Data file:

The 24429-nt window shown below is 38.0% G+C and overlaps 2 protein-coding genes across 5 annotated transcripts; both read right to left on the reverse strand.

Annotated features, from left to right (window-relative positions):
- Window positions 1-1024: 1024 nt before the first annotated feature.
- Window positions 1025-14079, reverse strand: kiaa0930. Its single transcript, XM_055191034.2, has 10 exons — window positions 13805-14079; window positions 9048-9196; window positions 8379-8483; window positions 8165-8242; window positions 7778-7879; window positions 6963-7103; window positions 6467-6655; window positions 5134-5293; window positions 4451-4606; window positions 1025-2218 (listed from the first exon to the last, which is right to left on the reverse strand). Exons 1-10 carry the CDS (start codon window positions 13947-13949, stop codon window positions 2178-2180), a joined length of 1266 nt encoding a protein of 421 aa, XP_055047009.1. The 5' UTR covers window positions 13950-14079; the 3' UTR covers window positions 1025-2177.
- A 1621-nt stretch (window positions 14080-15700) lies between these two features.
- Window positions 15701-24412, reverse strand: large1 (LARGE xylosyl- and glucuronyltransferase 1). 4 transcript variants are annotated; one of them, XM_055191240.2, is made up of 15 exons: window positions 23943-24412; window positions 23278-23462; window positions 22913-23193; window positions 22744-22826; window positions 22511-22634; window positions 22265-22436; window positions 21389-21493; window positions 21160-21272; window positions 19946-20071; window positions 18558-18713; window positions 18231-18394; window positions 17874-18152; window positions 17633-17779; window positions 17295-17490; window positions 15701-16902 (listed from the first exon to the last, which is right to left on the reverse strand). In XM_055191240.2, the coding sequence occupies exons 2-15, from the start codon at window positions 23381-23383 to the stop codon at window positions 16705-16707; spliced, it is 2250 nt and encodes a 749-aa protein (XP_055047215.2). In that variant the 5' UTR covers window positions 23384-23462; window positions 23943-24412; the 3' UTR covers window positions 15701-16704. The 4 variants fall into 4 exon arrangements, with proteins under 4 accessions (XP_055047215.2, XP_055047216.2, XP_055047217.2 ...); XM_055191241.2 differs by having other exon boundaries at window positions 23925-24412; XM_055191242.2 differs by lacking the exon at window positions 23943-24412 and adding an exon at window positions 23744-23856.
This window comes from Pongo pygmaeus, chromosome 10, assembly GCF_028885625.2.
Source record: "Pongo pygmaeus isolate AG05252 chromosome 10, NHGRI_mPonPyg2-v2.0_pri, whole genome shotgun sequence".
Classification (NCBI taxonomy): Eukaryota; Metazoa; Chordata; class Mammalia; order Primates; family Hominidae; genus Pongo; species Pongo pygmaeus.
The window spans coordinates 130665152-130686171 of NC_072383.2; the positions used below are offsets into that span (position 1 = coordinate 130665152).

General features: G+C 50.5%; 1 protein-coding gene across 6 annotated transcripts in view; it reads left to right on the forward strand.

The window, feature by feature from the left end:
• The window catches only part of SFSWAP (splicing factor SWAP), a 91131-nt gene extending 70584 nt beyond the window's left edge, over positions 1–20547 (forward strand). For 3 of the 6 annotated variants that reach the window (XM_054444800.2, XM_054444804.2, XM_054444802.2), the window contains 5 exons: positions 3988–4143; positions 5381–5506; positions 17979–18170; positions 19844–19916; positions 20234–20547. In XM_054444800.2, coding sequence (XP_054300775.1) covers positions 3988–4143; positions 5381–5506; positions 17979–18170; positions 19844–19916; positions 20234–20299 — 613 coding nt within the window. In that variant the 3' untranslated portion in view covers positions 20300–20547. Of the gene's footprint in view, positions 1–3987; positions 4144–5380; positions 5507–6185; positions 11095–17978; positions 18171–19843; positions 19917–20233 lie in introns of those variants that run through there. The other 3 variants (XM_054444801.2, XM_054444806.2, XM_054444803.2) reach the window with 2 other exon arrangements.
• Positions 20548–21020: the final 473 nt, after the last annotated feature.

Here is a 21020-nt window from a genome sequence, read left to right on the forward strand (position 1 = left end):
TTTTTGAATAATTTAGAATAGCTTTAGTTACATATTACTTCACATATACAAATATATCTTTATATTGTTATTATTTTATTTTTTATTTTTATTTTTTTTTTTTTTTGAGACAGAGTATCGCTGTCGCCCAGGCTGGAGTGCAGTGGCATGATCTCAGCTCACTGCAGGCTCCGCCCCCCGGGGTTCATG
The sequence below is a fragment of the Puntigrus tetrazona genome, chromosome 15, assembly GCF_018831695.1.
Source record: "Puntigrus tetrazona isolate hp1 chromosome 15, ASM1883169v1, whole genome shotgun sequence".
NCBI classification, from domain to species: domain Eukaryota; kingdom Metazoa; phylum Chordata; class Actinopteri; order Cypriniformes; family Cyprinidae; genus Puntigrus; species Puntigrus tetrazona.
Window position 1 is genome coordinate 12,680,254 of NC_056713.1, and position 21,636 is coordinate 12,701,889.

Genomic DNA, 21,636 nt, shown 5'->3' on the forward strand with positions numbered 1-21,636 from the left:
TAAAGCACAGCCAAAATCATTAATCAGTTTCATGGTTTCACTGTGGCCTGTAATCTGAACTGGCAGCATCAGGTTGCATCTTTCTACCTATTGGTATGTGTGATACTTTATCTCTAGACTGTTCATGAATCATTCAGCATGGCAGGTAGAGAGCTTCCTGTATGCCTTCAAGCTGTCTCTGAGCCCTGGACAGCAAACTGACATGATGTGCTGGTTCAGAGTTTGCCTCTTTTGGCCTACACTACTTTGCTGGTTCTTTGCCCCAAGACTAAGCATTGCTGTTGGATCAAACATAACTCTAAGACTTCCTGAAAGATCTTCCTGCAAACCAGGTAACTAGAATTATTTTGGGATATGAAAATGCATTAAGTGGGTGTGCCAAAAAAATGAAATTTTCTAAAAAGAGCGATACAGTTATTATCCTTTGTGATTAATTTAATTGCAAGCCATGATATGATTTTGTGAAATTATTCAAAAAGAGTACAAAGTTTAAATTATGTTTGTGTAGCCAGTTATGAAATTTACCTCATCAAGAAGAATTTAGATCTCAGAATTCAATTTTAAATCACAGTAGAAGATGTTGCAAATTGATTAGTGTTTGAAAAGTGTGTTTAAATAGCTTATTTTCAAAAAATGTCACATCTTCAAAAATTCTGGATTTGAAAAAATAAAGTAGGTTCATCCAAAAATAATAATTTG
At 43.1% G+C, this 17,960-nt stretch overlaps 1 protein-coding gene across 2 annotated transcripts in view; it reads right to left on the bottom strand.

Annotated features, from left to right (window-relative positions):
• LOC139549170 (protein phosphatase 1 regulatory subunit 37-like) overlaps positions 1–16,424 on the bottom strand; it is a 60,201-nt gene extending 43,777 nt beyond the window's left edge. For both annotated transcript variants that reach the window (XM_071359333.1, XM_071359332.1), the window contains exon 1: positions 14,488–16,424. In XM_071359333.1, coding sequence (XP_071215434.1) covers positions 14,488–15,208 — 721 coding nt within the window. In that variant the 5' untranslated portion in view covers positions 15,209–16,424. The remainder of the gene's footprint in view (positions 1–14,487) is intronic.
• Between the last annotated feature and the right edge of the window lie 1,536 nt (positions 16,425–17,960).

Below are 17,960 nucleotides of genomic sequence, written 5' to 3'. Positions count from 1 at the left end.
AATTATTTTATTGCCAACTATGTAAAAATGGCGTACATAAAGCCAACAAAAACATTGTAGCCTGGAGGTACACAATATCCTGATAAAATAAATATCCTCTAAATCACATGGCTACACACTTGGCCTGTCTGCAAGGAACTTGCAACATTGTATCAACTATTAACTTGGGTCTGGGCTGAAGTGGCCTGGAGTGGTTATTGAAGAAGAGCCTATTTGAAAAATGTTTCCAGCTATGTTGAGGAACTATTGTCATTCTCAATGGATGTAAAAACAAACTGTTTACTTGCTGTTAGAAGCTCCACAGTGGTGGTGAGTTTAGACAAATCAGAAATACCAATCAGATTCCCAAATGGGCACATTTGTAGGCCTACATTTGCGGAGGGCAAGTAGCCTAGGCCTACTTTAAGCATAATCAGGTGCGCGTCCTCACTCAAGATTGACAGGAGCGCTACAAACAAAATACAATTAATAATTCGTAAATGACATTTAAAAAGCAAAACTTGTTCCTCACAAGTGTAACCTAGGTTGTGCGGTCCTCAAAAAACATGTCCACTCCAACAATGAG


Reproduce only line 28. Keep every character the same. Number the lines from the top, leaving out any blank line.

AATTATTTTATTGCCAACTATGTAAAAATGGCGTACATAAAGCCAACAAAAACATTGTAGCCTGGAGGTACACAATATCCTGATAAAATAAATATCCTCTAAATCACATGGCTACACACTTGGCCTGTCTGCAAGGAACTTGCAACATTGTATCAACTATTAACTTGGGTCTGGGCTGAAGTGGCCTGGAGTGGTTATTGAAGAAGAGCCTATTTGAAAAATGTTTCCAGCTATGTTGAGGAACTATTGTCATTCTCAATGGATGTAAAAACAAACTGTTTACTTGCTGTTAGAAGCTCCACAGTGGTGGTGAGTTTAGACAAATCAGAAATACCAATCAGATTCCCAAATGGGCACATTTGTAGGCCTACATTTGCGGAGGGCAAGTAGCCTAGGCCTACTTTAAGCATAATCAGGTGCGCGTCCTCACTCAAGATTGACAGGAGCGCTACAAACAAAATACAATTAATAATTCGTAAATGACATTTAAAAAGCAAAACTTGTTCCTCACAAGTGTAACCTAGGTTGTGCGGTCCTCAAAAAACATGTCCACTCCAACAATGAG